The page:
CIA torture report 'full of crap', Bush knew everything: Dick Cheney
Lambasting the US Senate Intelligence Committee's report on CIA torture techniques, former US Vice President Dick Cheney refuted the claim that there was an attempt to mislead the lawmakers or keep them in dark, asserting that the then President George W Bush “knew everything”.
Washington: Lambasting the US Senate Intelligence Committee's report on CIA torture techniques, former US Vice President Dick Cheney refuted the claim that there was an attempt to mislead the lawmakers or keep them in dark, asserting that the then President George W Bush “knew everything”.
Cheney's remarks come just a day after a Democrat-led Senate panel unveiled a caustic report on CIA's interrogation techniques, calling them “brutal and ineffective”.
Speaking in an interview to the Fox News, Cheney slammed the investigative report calling it “full of crap” and a “terrible piece of work”.
Though he confessed that he had not bothered to read the entire 500-page report summary, Cheney rubbished the claims that the CIA officials misled the politicians and the public about their programme.
"The notion that the committee is trying to peddle that somehow the agency was operating on a rogue basis and that that we weren't being told - that the president wasn't being told - is a flat-out lie," Cheny told Fox News' “Special Report with Bret Baier”.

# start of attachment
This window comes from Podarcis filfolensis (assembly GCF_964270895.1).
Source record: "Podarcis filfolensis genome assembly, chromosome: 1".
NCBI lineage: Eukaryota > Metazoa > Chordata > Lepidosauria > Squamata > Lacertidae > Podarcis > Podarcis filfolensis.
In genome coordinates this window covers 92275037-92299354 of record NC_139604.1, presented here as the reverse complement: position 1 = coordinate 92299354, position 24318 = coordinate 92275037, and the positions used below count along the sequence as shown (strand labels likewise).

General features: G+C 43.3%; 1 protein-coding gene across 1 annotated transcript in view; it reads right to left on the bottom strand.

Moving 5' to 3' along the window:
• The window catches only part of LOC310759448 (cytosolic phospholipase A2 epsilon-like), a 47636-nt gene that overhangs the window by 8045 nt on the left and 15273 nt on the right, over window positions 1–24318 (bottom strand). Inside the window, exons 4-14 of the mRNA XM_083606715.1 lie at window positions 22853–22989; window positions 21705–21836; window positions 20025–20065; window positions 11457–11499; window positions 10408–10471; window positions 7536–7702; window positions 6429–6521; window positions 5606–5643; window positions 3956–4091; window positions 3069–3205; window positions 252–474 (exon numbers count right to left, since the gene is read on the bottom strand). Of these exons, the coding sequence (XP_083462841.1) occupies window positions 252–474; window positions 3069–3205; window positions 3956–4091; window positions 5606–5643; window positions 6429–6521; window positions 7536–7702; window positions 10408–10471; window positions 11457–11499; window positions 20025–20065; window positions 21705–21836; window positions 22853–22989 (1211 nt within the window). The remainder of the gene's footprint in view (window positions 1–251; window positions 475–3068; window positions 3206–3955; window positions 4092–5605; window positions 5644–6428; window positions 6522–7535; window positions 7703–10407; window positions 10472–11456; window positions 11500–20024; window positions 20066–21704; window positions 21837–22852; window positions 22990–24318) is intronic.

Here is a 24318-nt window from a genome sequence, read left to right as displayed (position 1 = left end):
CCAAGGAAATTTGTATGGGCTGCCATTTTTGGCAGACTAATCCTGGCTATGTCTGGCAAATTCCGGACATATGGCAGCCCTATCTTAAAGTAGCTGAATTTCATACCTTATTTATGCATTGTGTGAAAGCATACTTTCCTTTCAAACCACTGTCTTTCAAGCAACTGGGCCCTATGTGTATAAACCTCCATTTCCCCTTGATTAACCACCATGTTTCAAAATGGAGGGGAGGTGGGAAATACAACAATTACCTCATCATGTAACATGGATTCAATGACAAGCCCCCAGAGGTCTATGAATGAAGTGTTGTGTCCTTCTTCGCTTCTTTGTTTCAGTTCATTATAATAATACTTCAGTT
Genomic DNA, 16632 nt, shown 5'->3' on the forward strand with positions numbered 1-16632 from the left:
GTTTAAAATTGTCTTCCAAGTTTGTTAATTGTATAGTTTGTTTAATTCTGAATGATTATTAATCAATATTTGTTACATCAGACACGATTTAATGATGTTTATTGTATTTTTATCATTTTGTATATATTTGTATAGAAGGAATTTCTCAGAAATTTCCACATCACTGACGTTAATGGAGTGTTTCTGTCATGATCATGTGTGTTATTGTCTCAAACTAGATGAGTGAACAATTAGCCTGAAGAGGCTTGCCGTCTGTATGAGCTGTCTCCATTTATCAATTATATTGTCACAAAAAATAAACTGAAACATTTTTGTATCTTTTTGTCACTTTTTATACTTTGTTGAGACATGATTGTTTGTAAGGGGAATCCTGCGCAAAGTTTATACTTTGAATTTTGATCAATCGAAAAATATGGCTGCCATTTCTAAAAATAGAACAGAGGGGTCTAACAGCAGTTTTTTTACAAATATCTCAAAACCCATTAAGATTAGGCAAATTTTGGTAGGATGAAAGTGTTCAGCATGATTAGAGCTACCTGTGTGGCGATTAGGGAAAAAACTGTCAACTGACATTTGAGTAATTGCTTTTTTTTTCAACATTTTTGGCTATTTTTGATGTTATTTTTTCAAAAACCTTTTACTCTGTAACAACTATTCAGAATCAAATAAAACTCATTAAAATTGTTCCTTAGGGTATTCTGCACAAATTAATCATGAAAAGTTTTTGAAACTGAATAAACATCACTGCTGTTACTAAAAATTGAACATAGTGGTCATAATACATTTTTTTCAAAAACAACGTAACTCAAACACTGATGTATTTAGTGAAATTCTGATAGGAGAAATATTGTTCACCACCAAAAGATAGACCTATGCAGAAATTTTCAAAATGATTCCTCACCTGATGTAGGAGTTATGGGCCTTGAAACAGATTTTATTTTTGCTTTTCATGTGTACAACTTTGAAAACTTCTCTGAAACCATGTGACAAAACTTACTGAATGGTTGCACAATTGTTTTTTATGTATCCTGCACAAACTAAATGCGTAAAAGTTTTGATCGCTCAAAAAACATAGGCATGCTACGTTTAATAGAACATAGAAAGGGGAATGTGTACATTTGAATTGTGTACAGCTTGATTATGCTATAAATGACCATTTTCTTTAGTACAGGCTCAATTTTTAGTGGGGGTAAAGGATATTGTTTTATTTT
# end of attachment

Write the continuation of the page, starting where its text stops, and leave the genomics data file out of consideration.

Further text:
Cheney also defended the brutal EITs (Enhanced Interrogation Techniques) including waterboarding and rectal hydration used on terror suspects detained in the aftermath of 9/11 attacks, saying that the methods were pre-tested and that they yielded results.
“What are you prepared to do to get the truth against future attacks against the United States?” Cheney said.
The CIA too appeared to fight back the claims made in the Senate Intelligence Committee report, saying that the intelligence gained from those methods were “critical to our understanding of al Qa’ida and continues to inform our counterterrorism efforts to this day”.
“Our review indicates that interrogations of detainees on whom EITs were used did produce intelligence that helped thwart attack plans, capture terrorists, and save lives,” the CIA reasoned.
Though the CIA admitted having “made mistakes”, they refused to accept the report's inference that the Agency “systematically and intentionally misled each of these audiences on the effectiveness of the program”.
The Senate report has alleged that CIA's "enhanced interrogation techniques" had failed to secure any crucial information that was necessary to foil any threat.